In the first episode, I encountered a hot Christian girl who convinces her jock boyfriend they have to save "what's meant for marriage for marriage," the same girl explaining the virtues of a Promise Ring with her perfect blonde parents, and intentionally misreported sexual activity statistics (the show cites that 20% of teens have had sex - while the CDC reports 47.8% of teens were sexually active in 2007). And possibly the worst of all, when the pregnant girl shares the bad news with her friends, one of them suggests seeing a doctor about "options" but is shut down at even the hint that the tragic heroine might consider an abortion. I'm not saying this is the right choice for her, but can we at least explore that scenario, considering it is a realistic choice for many teens?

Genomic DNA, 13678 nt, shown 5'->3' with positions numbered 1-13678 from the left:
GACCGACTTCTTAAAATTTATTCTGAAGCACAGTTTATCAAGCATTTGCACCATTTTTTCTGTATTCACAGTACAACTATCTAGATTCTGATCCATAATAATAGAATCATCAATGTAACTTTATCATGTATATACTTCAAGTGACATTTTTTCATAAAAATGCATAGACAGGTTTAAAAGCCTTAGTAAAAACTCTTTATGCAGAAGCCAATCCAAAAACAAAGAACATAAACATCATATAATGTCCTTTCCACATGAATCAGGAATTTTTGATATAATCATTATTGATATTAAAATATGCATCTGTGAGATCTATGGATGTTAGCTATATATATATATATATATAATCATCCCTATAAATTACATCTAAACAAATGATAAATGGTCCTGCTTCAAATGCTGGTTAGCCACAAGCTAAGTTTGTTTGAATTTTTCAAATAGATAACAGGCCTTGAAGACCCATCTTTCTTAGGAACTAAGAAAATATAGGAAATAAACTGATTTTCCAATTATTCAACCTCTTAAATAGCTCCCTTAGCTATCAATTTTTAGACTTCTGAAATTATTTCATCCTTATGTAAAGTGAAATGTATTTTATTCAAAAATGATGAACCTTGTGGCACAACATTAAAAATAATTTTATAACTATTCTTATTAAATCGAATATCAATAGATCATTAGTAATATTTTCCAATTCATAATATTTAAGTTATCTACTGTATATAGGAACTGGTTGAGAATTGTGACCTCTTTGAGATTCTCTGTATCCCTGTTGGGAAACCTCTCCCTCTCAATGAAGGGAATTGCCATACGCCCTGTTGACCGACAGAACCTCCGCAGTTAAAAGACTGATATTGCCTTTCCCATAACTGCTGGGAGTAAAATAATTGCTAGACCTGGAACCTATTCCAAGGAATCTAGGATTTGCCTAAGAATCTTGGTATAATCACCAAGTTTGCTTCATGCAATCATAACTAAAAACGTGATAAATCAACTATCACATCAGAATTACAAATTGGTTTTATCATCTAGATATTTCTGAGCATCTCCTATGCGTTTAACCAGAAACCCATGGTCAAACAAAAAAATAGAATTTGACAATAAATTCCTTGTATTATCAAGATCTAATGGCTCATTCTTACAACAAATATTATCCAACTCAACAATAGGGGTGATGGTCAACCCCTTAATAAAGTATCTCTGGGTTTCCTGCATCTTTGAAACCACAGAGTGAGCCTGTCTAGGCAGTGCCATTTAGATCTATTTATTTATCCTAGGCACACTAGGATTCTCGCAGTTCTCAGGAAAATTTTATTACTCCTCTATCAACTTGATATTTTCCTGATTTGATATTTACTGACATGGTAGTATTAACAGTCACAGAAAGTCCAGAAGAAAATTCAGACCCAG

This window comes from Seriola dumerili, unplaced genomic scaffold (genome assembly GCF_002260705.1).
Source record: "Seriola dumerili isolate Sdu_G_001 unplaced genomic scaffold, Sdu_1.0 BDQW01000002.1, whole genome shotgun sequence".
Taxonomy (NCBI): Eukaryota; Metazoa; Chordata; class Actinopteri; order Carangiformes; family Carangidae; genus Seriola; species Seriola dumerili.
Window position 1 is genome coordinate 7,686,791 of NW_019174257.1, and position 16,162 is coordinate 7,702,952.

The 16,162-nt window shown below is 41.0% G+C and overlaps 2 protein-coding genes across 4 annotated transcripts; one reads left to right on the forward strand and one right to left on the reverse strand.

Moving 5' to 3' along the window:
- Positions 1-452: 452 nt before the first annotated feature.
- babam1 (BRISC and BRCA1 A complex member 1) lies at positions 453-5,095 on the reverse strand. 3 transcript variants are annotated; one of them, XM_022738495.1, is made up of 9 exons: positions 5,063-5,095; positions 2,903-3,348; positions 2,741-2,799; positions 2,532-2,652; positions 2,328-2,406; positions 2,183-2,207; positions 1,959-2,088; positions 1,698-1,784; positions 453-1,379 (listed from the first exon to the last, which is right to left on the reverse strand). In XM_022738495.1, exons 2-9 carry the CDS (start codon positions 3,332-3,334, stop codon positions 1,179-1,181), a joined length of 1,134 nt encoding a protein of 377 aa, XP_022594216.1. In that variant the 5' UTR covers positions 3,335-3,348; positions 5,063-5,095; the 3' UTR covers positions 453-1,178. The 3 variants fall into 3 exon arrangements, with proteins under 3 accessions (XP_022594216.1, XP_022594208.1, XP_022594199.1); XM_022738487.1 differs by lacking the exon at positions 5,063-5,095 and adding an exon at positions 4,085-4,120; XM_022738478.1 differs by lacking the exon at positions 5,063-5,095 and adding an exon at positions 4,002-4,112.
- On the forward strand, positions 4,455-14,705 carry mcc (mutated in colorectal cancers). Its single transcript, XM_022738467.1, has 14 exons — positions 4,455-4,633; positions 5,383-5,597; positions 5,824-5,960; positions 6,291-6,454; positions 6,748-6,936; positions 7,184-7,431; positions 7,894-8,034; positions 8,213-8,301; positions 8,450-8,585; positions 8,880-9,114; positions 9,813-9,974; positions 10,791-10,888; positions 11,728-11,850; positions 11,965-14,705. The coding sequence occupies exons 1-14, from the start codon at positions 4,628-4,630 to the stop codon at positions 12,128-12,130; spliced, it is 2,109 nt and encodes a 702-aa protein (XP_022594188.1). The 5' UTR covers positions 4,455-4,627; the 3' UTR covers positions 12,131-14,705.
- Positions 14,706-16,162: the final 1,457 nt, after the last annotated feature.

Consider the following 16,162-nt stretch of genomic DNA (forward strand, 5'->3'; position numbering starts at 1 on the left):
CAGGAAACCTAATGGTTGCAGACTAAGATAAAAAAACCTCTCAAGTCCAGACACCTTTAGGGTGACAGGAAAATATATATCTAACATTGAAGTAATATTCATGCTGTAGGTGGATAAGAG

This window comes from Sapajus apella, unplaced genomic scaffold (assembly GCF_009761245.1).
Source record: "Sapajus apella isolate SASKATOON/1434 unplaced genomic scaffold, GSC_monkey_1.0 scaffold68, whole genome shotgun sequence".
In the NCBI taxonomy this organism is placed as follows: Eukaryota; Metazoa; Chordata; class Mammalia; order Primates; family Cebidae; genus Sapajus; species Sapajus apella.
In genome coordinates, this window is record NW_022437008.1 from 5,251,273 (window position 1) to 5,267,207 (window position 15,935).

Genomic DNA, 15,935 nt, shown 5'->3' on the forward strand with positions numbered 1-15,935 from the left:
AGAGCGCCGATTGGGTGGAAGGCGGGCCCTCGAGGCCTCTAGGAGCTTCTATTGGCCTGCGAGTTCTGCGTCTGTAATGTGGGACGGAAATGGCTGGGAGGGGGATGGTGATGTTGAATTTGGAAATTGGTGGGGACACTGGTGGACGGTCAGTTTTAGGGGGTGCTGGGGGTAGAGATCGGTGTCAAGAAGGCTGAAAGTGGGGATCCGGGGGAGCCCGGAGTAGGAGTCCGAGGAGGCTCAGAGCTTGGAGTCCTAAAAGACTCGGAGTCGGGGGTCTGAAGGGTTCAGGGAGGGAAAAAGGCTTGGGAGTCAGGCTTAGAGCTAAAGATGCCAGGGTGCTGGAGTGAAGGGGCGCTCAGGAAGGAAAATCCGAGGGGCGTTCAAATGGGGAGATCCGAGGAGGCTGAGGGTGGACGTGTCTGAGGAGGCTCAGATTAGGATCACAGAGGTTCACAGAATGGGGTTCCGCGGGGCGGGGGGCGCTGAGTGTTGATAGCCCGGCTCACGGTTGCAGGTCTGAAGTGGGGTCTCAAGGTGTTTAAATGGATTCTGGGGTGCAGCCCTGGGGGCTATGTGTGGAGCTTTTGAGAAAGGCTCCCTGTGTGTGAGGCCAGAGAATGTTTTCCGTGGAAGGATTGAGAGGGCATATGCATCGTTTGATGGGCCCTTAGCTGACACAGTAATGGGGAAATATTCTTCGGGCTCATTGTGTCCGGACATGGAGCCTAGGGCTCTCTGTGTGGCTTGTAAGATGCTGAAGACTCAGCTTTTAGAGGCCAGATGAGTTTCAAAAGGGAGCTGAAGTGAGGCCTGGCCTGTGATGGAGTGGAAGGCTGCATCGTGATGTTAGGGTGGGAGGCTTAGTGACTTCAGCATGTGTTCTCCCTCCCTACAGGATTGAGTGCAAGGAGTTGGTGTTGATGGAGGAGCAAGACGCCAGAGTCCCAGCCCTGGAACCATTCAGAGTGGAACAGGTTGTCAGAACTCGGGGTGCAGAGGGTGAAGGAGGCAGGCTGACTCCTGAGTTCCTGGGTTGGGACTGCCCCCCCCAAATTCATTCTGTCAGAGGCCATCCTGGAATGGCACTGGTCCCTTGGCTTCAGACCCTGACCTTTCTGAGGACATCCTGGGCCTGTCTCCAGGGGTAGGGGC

Now, you might be thinking, geez Jessie, you just want TV to reflect your liberal blogger agenda. People can make do TV about different opinions n' stuff! Well, you're right. But if a program is purposely informing children's experiences with a very rigid and specifically religious dogma, with dangerous health consequences, doesn't this become a bipartisan public concern?
I think we can all agree that the goal is to not let teens get pregnant in the first place. If they don't get pregnant, we don't even have to talk about abortions. But it's how we do this that's important.
Abstinence-only education has been the primary sex education strategy pursued in the U.S. since 2001. Since then, rates of sexual activity have gone up, condom use has gone down, and teen pregnancy rates are up (check out the stats). So, you tell me if this approach is working.